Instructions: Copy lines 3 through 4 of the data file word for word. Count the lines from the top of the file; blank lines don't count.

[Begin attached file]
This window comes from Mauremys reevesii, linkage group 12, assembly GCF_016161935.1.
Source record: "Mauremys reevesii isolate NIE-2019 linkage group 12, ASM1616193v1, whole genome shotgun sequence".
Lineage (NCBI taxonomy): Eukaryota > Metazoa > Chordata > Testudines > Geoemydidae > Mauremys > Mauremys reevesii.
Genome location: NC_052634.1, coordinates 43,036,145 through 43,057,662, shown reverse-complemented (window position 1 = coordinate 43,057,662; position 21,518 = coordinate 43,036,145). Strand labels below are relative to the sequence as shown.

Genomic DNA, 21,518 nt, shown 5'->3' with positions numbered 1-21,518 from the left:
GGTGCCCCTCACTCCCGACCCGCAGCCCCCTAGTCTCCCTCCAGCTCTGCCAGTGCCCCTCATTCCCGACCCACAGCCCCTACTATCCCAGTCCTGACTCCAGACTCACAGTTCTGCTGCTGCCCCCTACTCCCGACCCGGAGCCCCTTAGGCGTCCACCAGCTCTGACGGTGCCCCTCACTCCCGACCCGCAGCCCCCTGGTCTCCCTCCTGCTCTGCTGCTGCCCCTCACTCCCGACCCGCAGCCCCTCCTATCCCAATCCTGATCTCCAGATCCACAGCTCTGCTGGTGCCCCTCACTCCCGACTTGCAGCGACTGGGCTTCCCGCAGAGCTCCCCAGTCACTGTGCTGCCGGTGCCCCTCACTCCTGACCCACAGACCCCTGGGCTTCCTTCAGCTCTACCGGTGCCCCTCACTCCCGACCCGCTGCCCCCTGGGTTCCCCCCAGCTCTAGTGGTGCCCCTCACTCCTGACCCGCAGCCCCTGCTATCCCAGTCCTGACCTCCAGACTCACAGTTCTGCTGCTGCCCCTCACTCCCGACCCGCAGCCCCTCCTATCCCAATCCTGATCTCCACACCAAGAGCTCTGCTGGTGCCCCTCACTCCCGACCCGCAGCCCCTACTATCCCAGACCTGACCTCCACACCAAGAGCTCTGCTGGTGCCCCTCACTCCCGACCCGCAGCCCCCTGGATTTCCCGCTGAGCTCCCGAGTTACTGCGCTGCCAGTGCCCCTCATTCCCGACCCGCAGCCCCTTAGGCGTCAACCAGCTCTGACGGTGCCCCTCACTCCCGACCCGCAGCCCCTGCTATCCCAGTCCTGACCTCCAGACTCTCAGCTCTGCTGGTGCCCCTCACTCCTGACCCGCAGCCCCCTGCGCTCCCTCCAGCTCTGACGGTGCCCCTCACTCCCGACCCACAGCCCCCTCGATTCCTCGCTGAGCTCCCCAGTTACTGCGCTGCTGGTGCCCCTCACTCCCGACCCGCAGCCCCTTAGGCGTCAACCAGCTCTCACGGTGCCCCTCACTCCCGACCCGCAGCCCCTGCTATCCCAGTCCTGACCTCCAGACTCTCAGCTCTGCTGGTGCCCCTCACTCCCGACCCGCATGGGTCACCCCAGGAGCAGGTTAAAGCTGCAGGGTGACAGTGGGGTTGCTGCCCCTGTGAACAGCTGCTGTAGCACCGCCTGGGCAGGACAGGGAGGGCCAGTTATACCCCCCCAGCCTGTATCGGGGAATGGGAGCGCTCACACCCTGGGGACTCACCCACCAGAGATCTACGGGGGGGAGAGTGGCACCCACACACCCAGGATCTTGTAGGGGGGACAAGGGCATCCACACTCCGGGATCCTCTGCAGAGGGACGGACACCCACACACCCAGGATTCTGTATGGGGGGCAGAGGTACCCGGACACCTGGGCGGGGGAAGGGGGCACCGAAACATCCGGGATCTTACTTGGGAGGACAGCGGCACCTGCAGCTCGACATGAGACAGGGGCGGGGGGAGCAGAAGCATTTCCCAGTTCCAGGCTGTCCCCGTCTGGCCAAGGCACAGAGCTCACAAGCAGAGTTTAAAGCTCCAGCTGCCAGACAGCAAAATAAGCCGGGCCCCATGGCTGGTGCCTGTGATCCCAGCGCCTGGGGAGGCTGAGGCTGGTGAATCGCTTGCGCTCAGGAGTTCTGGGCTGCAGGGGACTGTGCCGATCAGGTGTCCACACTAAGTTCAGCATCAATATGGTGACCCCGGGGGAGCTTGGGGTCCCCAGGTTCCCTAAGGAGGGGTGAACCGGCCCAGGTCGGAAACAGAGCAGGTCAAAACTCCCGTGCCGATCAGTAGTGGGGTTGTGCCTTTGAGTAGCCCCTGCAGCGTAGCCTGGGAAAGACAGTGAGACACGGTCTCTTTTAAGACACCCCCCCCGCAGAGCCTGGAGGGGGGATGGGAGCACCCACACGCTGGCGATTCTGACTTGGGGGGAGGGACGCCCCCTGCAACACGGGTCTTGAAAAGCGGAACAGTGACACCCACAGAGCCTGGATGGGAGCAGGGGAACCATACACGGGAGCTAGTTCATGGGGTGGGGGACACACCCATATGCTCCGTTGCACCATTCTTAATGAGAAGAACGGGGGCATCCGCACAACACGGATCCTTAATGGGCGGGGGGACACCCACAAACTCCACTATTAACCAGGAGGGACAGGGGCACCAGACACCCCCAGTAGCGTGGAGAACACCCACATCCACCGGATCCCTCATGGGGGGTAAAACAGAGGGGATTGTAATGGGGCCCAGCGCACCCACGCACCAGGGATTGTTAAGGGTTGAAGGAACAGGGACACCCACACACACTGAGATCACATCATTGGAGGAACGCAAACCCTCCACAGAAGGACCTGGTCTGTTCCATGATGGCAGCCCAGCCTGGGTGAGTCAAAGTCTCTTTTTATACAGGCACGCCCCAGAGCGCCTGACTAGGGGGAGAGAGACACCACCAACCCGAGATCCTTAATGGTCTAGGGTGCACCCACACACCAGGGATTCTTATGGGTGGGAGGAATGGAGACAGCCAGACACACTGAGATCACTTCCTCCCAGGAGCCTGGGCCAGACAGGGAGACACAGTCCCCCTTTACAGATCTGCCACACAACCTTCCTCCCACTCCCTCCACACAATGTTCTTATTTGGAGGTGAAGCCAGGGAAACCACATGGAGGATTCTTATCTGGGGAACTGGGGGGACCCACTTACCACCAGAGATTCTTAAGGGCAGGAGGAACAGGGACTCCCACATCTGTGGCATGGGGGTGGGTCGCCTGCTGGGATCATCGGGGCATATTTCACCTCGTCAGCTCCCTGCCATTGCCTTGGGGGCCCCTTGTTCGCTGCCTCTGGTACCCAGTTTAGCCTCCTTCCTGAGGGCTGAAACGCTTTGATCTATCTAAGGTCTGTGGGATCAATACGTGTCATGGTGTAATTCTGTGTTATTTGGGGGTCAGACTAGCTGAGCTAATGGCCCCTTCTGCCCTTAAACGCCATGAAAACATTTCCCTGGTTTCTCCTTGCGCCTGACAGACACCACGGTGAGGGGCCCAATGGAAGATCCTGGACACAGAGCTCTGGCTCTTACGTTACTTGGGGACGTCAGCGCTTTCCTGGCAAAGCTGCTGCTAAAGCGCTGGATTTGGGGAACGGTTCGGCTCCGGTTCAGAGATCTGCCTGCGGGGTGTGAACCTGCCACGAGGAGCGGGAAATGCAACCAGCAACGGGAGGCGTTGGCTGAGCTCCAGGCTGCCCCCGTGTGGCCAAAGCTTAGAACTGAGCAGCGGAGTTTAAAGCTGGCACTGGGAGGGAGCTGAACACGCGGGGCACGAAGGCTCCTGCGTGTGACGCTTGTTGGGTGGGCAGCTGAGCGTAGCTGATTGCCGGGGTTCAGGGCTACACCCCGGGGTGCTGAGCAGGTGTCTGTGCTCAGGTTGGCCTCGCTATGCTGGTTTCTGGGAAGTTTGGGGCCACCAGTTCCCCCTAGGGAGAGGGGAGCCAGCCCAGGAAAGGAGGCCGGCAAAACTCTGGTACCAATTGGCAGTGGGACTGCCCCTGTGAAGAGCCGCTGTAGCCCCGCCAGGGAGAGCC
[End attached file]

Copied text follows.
Lineage (NCBI taxonomy): Eukaryota > Metazoa > Chordata > Testudines > Geoemydidae > Mauremys > Mauremys reevesii.
Genome location: NC_052634.1, coordinates 43,036,145 through 43,057,662, shown reverse-complemented (window position 1 = coordinate 43,057,662; position 21,518 = coordinate 43,036,145). Strand labels below are relative to the sequence as shown.